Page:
Does Spotify Mean the End of the iPod and Your Music Collection?

Categories: Fiesta!

When I bought my first iPod--this was the first iPod, when the scroll wheel actually spun around--it was a severe blow to my nerd-cred, which I guarded pretty jealously at the time. (It was the only cred I had.) Relying on iTunes and its untouchable database to maintain my MP3 collection, instead of buying a hardcover-sized Nomad and creating my own byzantine folder structure for my music (read: anime and videogame soundtracks) was a huge party foul for the kind of people who were already on my case for insufficient command line usage.

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Ten years later the new iPod nano is out, and those same tech types are convinced this is the end of the line for everybody's favorite MP3 player. Because buying digital files in iTunes and keeping them organized in an untouchable database is now too difficult; the tech review crowd is convinced most of the market for this (very good) nano has or is about to move to streaming options. Thanks to Spotify, and my now-aging fifth-generation iPod, I've managed to lose nerd cred on both ends of the MP3 player era.

Is it true? Will streaming music services kill the iPod, even though they don't have all my anime soundtracks yet? Are my MP3s going to look as ridiculous as my CD towers 10 years from now?

The mainstreaming of the iPhone and second-generation smartphones like it was supposed to kill standalone MP3 players back in 2007, and to be honest they've done a pretty good job; the iPod, which maintains a dominant position in the market, is now a billion-dollar afterthought in Apple's quarterly reports, and the best-seller in the bunch is basically a smartphone for people too young or too smart to pay for a data plan like I do.

But few anticipated the way it would do it, even if we should've seen the signs. The first touch smartphones made pretty average MP3 players; flash memory was expensive, and your huge, iPod-optimized music collections were competing with apps and videos for the 4 or 8 GB offered in those first iPhones. It's true that people bought fewer MP3 players once they had these devices around all the time, but they were trading down, at the time, to an inferior music experience.

People will do that for a while--when was the last time you bought a point-and-shoot camera?--but eventually the experience itself is going to change to fit the devices people have on hand. Digital photography went from something you synced to iPhoto or Flickr with a USB cable to something you could share, instantly and ephemerally, with people on Instagram and Facebook. The quality's not the same as a decent point-and-shoot, so for most people it's no longer about quality.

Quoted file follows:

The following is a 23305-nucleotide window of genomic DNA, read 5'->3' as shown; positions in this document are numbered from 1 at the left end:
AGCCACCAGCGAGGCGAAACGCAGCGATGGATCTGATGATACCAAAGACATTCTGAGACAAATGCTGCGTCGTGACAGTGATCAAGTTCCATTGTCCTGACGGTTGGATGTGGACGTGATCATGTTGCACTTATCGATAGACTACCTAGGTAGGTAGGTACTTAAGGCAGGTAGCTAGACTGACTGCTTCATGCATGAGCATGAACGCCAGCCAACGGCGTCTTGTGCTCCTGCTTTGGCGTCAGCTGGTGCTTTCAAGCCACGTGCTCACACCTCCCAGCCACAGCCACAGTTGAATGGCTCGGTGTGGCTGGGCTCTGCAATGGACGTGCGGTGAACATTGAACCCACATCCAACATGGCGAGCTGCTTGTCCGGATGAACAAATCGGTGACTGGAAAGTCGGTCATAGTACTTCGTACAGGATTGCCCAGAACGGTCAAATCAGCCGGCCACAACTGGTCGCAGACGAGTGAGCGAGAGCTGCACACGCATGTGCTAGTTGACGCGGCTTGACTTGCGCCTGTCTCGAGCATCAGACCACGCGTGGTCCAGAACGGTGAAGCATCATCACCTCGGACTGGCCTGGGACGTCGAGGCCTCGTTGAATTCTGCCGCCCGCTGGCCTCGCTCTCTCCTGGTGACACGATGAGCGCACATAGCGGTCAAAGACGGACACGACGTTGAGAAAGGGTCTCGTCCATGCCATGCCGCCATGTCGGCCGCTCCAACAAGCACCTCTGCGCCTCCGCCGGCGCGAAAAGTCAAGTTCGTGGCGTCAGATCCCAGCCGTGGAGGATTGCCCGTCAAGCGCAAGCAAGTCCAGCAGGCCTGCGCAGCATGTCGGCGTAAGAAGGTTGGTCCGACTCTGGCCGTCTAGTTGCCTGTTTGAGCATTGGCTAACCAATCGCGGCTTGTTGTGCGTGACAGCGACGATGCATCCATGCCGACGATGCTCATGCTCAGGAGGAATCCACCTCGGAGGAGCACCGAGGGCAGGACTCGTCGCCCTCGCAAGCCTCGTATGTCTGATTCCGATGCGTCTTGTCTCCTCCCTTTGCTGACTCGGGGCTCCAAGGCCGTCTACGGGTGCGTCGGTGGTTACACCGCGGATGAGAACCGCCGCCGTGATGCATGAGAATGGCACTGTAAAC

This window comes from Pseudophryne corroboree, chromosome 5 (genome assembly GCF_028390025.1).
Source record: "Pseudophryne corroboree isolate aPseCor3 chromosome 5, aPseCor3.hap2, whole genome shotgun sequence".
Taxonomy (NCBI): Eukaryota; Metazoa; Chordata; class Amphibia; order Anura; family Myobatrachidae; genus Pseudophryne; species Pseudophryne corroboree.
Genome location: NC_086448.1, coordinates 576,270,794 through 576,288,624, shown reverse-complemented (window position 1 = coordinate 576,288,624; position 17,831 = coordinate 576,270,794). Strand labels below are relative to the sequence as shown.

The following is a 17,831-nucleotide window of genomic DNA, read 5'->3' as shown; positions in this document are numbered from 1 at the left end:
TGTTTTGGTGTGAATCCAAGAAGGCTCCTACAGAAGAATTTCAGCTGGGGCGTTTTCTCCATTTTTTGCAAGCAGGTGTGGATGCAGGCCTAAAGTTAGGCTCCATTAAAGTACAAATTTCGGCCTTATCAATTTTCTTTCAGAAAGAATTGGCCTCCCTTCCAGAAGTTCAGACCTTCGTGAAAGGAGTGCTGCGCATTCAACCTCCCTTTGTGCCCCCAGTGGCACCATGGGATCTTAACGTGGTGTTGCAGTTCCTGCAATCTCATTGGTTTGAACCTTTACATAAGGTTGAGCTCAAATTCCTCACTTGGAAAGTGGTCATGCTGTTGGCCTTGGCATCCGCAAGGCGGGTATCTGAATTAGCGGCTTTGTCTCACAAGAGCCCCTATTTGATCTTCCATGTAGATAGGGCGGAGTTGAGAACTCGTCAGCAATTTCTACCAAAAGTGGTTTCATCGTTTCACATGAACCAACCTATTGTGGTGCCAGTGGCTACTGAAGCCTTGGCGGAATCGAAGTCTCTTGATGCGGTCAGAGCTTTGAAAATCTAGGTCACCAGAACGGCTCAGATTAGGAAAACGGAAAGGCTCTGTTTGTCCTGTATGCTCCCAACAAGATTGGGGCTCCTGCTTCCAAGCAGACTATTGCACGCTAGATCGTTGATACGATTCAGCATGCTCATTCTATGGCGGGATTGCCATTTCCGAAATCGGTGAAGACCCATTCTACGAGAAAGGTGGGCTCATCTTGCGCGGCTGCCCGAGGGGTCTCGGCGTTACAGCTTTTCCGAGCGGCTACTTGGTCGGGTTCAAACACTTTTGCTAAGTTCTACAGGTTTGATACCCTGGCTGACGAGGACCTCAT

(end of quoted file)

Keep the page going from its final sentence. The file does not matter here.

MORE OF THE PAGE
So we started carrying around less flash storage, and paying for more bandwidth, and now music is less about keeping the songs you love around and more about having the chance to listen to whatever song you want at any given moment.

It's a reasonable trade, but I'm not sure I'll ever make the switch completely--which is another way of saying I'm too old to learn this trick.

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If you have a spotify account (which is only ten bucks a month) you can play spotify tracks offline.


streaming is unreliable on mobile, doesn't have many things I listen to, and has barely adequate sound quality. It's nice but I only use it to sample things.


I've been a big music fan all my life but I've never bought a CD in a store.  When I was about 7 years old this thing crazy called Napster came out and since then I've jumped from one file sharing program to another (Kaaza, Bearshare, Morpheus, etc) downloading gigabyte after gigabyte of music.  My downloading addiction peaked when I learned how torrents work and I was spending hours a week carefully organizing and curating my iTunes MP3 collection.  All of that changed when Spotify came out in the US about a year ago or so.  By that time I had a full time job and so I immediately saw the value in paying $9.99 a month to not have to download, organize, and title (torrents are notorious for being sloppily titled) every single track or album I wanted to hear and then moving each track or album to my iPod.  I now spend much more time listening to music than I do organizing music and for that I am extremely grateful.  The big takeaway from my Spotify experience is that it converted me from a lifelong filesharer/torrenter to someone who now actually pays for music.    

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